Catawba College students who want to pursue a career as an officer in one of the branches of the United States Armed Forces can apply for a new scholarship to help them do so. Interested students can apply to be considered this year for a $1,000 award from the Non Sibi Sed Patriae (Not for Self, for Country) Annual Scholarship.
Two 2013 Catawba College alumni and close friends who established this scholarship are both supply officers in their respective military branches. Christian Crifasi serves in the U.S. Navy as a Supply Corps Officers at NAVSUP Fleet Logistics Center San Diego in San Diego, Calif., while Spencer Preston is a Marine Officer holding the position as a Supply/Fiscal/Logistics Officer with Marine Wing Support Squadron 271 at Marine Corps Air Station in Cherry Point, N.C.
“There isn’t a lot of exposure for the military while you’re attending College and that is comparable to having only one-track in mind,” Preston, an Exercise Science major and a four-year varsity soccer player at Catawba, explains. “A lot of people feel the call to serve, but no one puts it on the plate for them. You have to commit to the service.
“We’re not looking for applications, we are looking for commitments. The college itself is a college based on service. At the end of the day, Catawba College is a unique experience and it’s not for everybody, just like the service, it’s not for everybody. But if we can facilitate a connection between interested students by being available to talk to them about serving, it opens the hatch for their consideration to answer the call.”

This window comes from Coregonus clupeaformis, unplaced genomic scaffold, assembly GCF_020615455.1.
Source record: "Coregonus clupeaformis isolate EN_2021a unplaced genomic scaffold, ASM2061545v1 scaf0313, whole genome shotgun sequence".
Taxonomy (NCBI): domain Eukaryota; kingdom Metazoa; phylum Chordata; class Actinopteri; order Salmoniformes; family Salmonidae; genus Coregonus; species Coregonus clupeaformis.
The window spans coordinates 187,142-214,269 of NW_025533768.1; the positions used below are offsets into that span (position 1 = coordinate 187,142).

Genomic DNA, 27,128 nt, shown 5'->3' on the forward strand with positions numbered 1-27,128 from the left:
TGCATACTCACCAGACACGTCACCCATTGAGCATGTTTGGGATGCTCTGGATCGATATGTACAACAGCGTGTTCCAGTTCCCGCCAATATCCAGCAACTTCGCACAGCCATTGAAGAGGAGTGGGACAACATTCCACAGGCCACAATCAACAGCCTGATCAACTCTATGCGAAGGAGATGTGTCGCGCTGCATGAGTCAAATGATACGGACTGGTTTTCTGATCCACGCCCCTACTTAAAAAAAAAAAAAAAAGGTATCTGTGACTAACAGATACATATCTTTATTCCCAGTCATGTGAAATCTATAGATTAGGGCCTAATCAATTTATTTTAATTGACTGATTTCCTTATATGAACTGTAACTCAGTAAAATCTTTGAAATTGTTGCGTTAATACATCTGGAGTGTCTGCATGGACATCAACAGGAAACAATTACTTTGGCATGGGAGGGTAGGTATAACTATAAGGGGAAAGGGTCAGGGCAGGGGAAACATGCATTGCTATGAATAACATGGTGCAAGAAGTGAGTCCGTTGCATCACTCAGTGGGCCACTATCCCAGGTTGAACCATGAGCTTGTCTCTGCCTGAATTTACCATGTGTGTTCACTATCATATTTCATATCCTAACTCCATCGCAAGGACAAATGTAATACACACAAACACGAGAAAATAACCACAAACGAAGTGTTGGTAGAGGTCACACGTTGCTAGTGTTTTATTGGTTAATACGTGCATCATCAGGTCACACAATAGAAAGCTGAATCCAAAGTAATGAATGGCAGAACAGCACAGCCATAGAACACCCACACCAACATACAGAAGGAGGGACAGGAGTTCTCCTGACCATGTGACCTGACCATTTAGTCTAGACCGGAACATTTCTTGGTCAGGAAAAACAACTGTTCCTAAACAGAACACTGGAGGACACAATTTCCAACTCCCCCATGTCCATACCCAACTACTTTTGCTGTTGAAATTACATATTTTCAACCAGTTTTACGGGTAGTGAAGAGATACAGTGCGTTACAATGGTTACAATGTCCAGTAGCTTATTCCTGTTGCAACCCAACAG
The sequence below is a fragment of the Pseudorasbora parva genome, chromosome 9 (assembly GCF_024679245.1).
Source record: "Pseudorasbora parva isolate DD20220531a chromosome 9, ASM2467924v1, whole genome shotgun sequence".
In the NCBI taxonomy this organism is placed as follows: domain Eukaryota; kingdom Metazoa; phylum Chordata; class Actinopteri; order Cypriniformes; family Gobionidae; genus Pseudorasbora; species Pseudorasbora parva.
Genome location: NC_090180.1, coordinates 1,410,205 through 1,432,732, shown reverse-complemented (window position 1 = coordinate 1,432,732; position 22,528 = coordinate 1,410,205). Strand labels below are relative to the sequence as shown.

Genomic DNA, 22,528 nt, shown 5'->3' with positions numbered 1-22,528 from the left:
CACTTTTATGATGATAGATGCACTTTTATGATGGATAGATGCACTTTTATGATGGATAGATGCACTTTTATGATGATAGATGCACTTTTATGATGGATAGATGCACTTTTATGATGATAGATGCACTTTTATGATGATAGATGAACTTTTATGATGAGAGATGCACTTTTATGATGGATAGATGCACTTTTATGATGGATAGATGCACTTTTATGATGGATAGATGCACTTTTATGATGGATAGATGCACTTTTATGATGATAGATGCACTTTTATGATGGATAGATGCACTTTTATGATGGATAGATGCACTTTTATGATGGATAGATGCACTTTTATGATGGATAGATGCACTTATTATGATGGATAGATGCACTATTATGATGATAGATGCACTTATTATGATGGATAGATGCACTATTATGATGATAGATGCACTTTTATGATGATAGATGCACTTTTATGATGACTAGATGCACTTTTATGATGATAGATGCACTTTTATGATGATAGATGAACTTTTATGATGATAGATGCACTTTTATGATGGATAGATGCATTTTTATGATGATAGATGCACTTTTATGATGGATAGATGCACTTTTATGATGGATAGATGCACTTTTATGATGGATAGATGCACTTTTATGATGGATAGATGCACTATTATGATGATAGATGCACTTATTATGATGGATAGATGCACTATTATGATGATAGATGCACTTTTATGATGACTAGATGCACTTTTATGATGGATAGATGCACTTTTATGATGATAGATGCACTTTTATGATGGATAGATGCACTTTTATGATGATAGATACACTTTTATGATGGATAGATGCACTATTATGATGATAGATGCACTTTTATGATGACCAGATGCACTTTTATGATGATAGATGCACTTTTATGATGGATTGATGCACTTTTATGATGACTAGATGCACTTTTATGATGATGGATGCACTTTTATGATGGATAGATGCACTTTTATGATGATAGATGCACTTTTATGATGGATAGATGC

Crifasi echoes Preston’s sentiments saying, “I definitely have a different perspective since I’ve joined. What got me started was the desire to serve; especially growing up in a small town (Coleridge, N.C.) where so many join the military. I have grandfathers, cousins and good friends who have served and it was always in the back of my mind. Once I met with all of the branches and all of the recruiters, I figured the Navy was best for me.”
Crifasi majored in Business Administration with a concentration in Economics and ran Cross Country at Catawba. He started Officer Candidate School in Newport, R.I. several months after he graduated, in August 2013, and received his commission in November 2013. His first operational tour was onboard USS George H.W. Bush (CVN 77) where he served form July 2014 to August 2016.
Preston held several jobs, including employment as an Admissions Counselor at Catawba, a part-time fire-fighter position with the Salisbury Fire Department, work for “The Wonderful Company,” and a position with Quality Cabinets and Counters in fabrication and installation of countertops/cabinets, before he began his journey on the yellow footprints at Officer Candidate School (OCS) in September of 2016. He completed OCS in November 2016 earning his commission with the United States Marine Corps.